The G series (Gloucester) cars were 17 m (55 ft 9+1⁄4 in) in length.
By 1960, the Toronto Transit Commission was preparing to expand its subway system to include the University line. The TTC wanted subway cars with a larger 75-foot (22.86 m) design and also wished to expand upon some of the experimental features in the existing G-series cars. The new design was pushed forward by general manager John G. Inglis.
The TTC performed testing at St. Clair and Union stations with a 75-foot test vehicle known as the Duncan Dragon. Built at the Duncan Shops by Len Bardsley and the D&D Equipment Company, the test car consisted of two trucks with three panels and was designed to test the size of train that could successfully navigate the tunnels. A steel girder with railings allowed workers to walk and ride the car during tests.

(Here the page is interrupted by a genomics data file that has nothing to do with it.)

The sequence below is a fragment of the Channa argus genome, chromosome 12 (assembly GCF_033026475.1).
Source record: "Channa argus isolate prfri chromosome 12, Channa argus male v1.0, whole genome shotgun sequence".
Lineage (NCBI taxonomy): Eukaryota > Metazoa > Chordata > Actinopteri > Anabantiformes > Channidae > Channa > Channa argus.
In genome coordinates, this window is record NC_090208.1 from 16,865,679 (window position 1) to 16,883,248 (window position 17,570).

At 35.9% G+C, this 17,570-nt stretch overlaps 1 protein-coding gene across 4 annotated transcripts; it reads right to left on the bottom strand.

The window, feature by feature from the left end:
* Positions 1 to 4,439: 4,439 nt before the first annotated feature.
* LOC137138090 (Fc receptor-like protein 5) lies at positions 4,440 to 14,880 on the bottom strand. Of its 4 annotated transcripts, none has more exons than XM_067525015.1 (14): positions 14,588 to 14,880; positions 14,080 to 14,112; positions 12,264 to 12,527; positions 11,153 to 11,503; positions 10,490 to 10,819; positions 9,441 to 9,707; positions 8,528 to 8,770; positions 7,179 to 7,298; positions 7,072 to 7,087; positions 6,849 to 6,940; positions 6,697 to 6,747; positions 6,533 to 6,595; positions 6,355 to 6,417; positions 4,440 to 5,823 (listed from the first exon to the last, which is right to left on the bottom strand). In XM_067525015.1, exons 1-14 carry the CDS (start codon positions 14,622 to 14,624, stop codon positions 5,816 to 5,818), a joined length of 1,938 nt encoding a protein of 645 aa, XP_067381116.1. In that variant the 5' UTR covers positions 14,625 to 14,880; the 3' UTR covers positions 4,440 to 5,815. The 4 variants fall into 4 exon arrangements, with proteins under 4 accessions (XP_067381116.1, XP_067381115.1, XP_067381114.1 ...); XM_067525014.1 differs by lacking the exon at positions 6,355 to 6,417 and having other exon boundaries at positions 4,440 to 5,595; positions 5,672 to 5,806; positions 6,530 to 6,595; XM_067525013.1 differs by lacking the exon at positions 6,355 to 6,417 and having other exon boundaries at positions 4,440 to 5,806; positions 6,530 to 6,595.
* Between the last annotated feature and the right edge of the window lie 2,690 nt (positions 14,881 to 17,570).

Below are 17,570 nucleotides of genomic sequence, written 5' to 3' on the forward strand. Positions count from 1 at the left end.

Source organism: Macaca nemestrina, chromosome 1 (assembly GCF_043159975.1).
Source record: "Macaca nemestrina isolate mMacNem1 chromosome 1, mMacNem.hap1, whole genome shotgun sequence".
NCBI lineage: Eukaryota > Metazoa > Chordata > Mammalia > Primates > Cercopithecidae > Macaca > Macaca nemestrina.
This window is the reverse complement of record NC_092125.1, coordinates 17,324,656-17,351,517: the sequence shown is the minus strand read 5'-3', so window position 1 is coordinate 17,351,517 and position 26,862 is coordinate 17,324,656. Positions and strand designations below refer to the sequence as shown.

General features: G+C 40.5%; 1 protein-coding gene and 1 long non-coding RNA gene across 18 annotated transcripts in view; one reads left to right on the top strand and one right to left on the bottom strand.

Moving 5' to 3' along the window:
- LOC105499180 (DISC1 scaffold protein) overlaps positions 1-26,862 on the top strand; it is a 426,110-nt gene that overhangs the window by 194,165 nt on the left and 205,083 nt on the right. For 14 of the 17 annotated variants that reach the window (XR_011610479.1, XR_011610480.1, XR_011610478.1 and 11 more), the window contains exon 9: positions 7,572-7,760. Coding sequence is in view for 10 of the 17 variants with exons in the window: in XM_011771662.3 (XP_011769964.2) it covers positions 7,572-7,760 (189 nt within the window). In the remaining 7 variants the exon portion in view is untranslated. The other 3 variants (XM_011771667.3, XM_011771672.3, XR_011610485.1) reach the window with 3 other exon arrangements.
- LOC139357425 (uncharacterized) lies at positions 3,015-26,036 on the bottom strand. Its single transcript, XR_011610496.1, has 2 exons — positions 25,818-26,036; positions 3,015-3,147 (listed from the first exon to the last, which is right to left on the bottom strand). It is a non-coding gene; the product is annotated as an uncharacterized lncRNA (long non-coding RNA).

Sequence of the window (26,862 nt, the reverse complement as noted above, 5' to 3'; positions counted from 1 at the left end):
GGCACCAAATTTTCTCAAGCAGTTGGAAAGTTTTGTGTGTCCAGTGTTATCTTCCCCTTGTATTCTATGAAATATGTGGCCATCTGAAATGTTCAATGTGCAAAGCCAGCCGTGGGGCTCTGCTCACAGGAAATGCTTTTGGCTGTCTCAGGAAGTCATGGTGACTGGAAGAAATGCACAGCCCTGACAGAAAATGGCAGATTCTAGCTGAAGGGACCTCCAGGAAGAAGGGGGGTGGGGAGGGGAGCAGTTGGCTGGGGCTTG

After specifications for the new cars were finalized, Alco's Montreal Locomotive Works was contracted to build the new cars, dubbed "M1". The cars are historically notable as the first subway cars produced in Canada and, at the time of their construction, the longest subway cars in the world. All subsequent TTC cars have followed the size and length specifications of the M series (though the Toronto Rocket deviates from the two-car married-pair formation) and influenced several other transit authorities to examine the use of longer cars.